Friday’s Non-Pro Hackamore finals of the National Reined Cow Horse Association (NRCHA) Celebration of Champions at the John Justin Arena came with a moral of the story.
It’s amazing what happens when you just show up.
Hope Miller weighed the pros and cons of making the more than 1,990-mile trip over 30 hours from Brush Prairie, Washington, to Fort Worth, Texas, lugging a derby horse and 6-year-old Sparking Metallic, but she’s now elated that she did.
Aboard her most special mare, Miller and Sparking Metallic are headed back to the northwest as World Champions.
“I’m just really excited it was on this mare, and that we decided to come,” said Miller 22. “Washington is kinda far from here, but I’m happy that we came.”
Their performance was a convincing one to the judges. No one came within 10 points of the pair’s 438.5. Reys Redbud (Reys Dual Badger x Genuine Redbud x Genuine Doc) were the closest, earning the Reserve title.
Sparking Metallic is by super sire Metallic Cat, with offspring earnings now eclipsing $32 million, according to Equi-Stat, and out of Sparking train (by Shining Spark, an Equi-Stat Elite $9 million sire). The former is an NRCHA Three Million Dollar Sire. The latter a Four Million Dollar Sire.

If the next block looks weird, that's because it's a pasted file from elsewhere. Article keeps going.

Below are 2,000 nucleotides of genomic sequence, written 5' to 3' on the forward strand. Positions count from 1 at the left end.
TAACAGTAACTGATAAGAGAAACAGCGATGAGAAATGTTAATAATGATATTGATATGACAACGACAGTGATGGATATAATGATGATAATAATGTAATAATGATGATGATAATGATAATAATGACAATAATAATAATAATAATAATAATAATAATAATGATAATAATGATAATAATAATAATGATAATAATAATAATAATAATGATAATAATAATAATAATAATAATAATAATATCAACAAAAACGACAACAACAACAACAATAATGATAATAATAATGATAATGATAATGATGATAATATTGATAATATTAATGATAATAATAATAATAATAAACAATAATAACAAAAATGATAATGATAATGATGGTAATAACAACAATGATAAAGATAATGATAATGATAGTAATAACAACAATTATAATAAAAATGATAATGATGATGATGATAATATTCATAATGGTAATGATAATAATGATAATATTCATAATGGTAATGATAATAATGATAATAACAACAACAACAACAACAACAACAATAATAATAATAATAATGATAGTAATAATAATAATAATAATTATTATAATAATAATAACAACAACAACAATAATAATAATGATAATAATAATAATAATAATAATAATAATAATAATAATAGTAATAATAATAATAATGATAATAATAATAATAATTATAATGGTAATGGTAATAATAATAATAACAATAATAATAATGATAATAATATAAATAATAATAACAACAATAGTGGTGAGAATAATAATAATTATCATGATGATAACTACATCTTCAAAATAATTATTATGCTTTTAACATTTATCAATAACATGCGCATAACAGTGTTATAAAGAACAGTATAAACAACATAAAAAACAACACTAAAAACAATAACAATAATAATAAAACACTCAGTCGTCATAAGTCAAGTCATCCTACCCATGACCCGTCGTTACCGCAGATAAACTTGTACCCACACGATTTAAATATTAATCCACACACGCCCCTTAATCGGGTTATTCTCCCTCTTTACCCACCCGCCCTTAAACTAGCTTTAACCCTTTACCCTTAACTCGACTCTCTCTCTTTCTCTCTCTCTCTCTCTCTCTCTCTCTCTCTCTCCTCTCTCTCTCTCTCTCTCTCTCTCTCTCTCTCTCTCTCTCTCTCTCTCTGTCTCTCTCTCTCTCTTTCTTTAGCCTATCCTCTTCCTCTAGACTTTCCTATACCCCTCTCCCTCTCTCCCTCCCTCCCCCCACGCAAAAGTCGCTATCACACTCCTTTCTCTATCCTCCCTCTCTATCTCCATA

Sparking Metallic and Miller had a 220.5 in the rein work and 218 in the cow work, both finals highs.
Victory came with a bunch of treasure, including $4,020.
“This is her last hackamore, so I wanted to end it on a good note,” said Miller. “I went out with her and put it all out there. If it didn’t go well … oh, well.”
For Miller, the Celebrations of Champions represented her first NRCHA World Show.
“She’s a very special horse … she’s my friend. Always wants to please you and always tries so hard.
“She has a large personality, more of a dog than a horse. Always wants to be in your pocket, playing with your zippers, loves cookies. Loves to be pet and messed with. She wants to be in your bubble.”
Sparking Metallic, who had an Equi-Stat record of $44,277 before arriving in Texas, was bred by Gardiner Quarter Horses of Ashland, Kansas. Miller has owned her since she was 3.
They grew up together, literally, in cow horse. They competed in the Snaffle Bit Futurity in Fort Worth three years ago. “Not good,” said Miller, who has lifetime earnings of $178,564, according to Equi-Stat.
“We were both green. It was my first year and she hadn’t hauled anywhere, so it was a lot going on. We made it to the finals, but I blinked.
“I learned my lesson that sometimes speed doesn’t count. They don’t give you credit for just running.”
However, it’s those kinds of experiences that make Friday’s triumph all the more worth savoring.